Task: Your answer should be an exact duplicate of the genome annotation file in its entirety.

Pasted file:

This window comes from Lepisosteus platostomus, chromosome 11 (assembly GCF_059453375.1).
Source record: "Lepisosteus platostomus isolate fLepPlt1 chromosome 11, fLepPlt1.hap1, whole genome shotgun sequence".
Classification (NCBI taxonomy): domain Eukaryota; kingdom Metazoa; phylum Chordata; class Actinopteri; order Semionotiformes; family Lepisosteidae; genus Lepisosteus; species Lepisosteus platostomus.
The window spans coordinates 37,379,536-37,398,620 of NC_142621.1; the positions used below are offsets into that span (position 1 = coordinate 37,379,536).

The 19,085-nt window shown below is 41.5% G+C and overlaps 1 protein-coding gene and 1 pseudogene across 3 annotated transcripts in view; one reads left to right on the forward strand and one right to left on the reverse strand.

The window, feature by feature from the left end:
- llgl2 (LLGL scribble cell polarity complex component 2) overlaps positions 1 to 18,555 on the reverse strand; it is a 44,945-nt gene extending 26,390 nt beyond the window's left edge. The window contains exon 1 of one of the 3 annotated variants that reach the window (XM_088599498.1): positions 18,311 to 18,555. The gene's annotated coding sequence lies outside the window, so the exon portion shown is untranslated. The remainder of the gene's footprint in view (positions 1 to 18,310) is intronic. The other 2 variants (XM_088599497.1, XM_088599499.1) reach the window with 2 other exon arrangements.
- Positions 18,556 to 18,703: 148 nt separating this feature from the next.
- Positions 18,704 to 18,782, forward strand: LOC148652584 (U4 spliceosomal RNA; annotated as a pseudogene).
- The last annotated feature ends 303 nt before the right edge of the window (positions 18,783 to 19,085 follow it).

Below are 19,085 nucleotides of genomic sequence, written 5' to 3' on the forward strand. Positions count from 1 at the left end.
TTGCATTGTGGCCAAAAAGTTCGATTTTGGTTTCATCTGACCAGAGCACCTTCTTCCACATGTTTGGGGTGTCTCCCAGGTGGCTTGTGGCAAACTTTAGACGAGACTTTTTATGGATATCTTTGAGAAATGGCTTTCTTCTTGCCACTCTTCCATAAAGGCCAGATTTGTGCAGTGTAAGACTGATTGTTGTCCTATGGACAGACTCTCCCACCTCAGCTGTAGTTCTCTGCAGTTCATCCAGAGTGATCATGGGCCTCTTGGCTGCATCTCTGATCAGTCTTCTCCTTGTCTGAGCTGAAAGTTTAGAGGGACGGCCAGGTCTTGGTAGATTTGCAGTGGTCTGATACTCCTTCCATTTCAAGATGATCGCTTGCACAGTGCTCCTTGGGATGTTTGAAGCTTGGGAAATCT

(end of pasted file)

This window comes from Lepisosteus platostomus, chromosome 11 (assembly GCF_059453375.1).
Source record: "Lepisosteus platostomus isolate fLepPlt1 chromosome 11, fLepPlt1.hap1, whole genome shotgun sequence".
Classification (NCBI taxonomy): domain Eukaryota; kingdom Metazoa; phylum Chordata; class Actinopteri; order Semionotiformes; family Lepisosteidae; genus Lepisosteus; species Lepisosteus platostomus.
The window spans coordinates 37,379,536-37,398,620 of NC_142621.1; the positions used below are offsets into that span (position 1 = coordinate 37,379,536).

The 19,085-nt window shown below is 41.5% G+C and overlaps 1 protein-coding gene and 1 pseudogene across 3 annotated transcripts in view; one reads left to right on the forward strand and one right to left on the reverse strand.

The window, feature by feature from the left end:
- llgl2 (LLGL scribble cell polarity complex component 2) overlaps positions 1 to 18,555 on the reverse strand; it is a 44,945-nt gene extending 26,390 nt beyond the window's left edge. The window contains exon 1 of one of the 3 annotated variants that reach the window (XM_088599498.1): positions 18,311 to 18,555. The gene's annotated coding sequence lies outside the window, so the exon portion shown is untranslated. The remainder of the gene's footprint in view (positions 1 to 18,310) is intronic. The other 2 variants (XM_088599497.1, XM_088599499.1) reach the window with 2 other exon arrangements.
- Positions 18,556 to 18,703: 148 nt separating this feature from the next.
- Positions 18,704 to 18,782, forward strand: LOC148652584 (U4 spliceosomal RNA; annotated as a pseudogene).
- The last annotated feature ends 303 nt before the right edge of the window (positions 18,783 to 19,085 follow it).

Below are 19,085 nucleotides of genomic sequence, written 5' to 3' on the forward strand. Positions count from 1 at the left end.
TTGCATTGTGGCCAAAAAGTTCGATTTTGGTTTCATCTGACCAGAGCACCTTCTTCCACATGTTTGGGGTGTCTCCCAGGTGGCTTGTGGCAAACTTTAGACGAGACTTTTTATGGATATCTTTGAGAAATGGCTTTCTTCTTGCCACTCTTCCATAAAGGCCAGATTTGTGCAGTGTAAGACTGATTGTTGTCCTATGGACAGACTCTCCCACCTCAGCTGTAGTTCTCTGCAGTTCATCCAGAGTGATCATGGGCCTCTTGGCTGCATCTCTGATCAGTCTTCTCCTTGTCTGAGCTGAAAGTTTAGAGGGACGGCCAGGTCTTGGTAGATTTGCAGTGGTCTGATACTCCTTCCATTTCAAGATGATCGCTTGCACAGTGCTCCTTGGGATGTTTGAAGCTTGGGAAATCT